Defendants settle for $1.6 million as details emerge on 44,000-gallon Ventura oil spill
Four years after 44,814 gallons of unrefined crude gushed out of a Crimson oil pipeline, the Ventura County district attorney’s office said the companies responsible for the 2016 accident will pay up.
A media release from the office this week said Colorado-based Crimson Pipeline LLC, which owns the 10-inch pipeline that starts in Ventura and runs 87 miles to Wilmington, has agreed to a settlement requiring it to pay $1.3 million in civil penalties, costs and natural resources damage. The contractor who worked on the pipeline before the spill, CD Lyon, will pay an additional $300,000.
“Obviously the pandemic has affected negotiations … everyone’s hurting right now,” said Karen Wold, a Ventura County senior deputy district attorney who worked on the case. But, she added, “The environment is too important to let people have these types of spills, whether it’s negligent or intentional. ... We need to make sure our natural resources are still there for our children, and our children’s children.”
The company didn’t immediately respond to a request for comment.
For six months after the incident, two district attorney’s office investigators and a lawyer looked into the spill full-time, Wold said. A civil complaint filed Tuesday by the district attorney and the California attorney general’s office, which represented the state’s Department of Fish and Wildlife in proceedings, paints a fresh, full picture of the incident, connecting it to a failed valve replacement rushed because of cost-cutting measures.
According to the document, the companies “were anxious to complete the valve replacement in one day because Crimson would be required to make a special payment to its electric utility if it pumped during peak hours between noon and 6 p.m.” If the oil wasn’t up and running quickly, Crimson would have had to pay $15,000.
Things started going wrong at the Hall Canyon repair site when the team contracted to make the fix brought the wrong tools for the job, the report said. To save time, they didn’t reconnect the remote leak detection system. Night fell and work continued. After 17 hours of labor, the repair team left, thinking they had sealed the connection between the pipe and the valve. But three nuts “were completely loose,” a third-party investigator found.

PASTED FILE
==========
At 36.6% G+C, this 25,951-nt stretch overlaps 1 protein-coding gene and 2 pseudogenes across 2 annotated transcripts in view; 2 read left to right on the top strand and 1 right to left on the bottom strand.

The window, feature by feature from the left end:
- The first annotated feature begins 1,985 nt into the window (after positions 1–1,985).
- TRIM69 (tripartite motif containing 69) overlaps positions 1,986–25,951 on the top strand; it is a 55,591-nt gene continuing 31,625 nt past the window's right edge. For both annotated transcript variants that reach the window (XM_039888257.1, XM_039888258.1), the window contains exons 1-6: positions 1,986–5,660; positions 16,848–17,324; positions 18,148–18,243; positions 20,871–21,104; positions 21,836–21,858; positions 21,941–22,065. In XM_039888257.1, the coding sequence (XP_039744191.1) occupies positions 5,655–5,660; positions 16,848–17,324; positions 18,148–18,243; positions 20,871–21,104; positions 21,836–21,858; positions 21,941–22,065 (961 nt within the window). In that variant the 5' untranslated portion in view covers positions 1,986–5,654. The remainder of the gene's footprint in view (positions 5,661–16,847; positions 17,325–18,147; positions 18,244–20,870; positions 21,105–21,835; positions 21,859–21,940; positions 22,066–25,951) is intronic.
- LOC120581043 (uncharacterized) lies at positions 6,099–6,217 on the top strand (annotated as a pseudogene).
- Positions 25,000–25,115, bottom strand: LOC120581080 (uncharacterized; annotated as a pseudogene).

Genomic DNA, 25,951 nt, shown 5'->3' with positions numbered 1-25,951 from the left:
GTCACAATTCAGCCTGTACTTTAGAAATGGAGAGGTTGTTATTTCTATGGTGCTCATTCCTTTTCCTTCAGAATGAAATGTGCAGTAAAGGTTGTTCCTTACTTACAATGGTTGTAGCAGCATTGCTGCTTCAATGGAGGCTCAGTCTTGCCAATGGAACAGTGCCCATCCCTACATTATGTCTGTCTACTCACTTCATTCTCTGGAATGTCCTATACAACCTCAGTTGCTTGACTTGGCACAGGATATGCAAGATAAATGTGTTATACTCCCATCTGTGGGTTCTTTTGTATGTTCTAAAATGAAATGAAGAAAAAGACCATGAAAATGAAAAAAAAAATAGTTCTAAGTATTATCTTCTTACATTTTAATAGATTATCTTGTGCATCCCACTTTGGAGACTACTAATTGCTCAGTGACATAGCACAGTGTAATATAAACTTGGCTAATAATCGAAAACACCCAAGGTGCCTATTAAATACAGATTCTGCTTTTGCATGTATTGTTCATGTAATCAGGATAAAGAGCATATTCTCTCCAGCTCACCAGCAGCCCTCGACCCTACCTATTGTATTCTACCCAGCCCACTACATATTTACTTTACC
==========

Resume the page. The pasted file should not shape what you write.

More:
According to the report, a visible gap remained at the valve connection, which wasn’t properly inspected after installation. Neither CD Lyon nor Crimson had personnel onsite as oil began to flow through the pipes.
About 700 barrels of oil seeped out with the detection system offline, the report says. It flowed down a steep canyon slope and about half a mile through Prince Barranca, a gorge that typically fills with water during storms. The arroyo it entered led to the ocean, but the leak was stopped before it got to the water after a Ventura County resident reported oil in his backyard to authorities at 5:30 a.m.
Shortly after the civil complaint was released, defendants settled with the state and local prosecutors.
“For our county, this was an extraordinarily large spill,” Wold said. In 2016, The Times reported Crimson had been responsible for 11 spills since 2006, including a 280,000-gallon Ventura leak in 2008.
Crimson has more legal proceedings ahead. A lawsuit filed by homeowners affected by the spill in 2018 has yet to play out.
“It’s the simple thing you learn as a child: You make a mess, you clean it up,” said Oxnard-based attorney Mark Hiepler, who is representing four affected homeowners.
Hiepler’s clients are seeking $16 million to cover nuisance damages and the complete removal of left-over oil. Crimson estimates 6,000 gallons remain, but that could be as high as 20,000 gallons, Hiepler said.
He said cleanup crews made up of trucks and hundreds of workers filled the homeowners’ backyards for months after the spill. Two homeowners had to move, and some developed breathing problems, Hiepler said. The plaintiffs tried mediation before suing two years after the incident, he added.
There’s still “a mess, and it’s in homeowners’ backyards,” Hiepler said.
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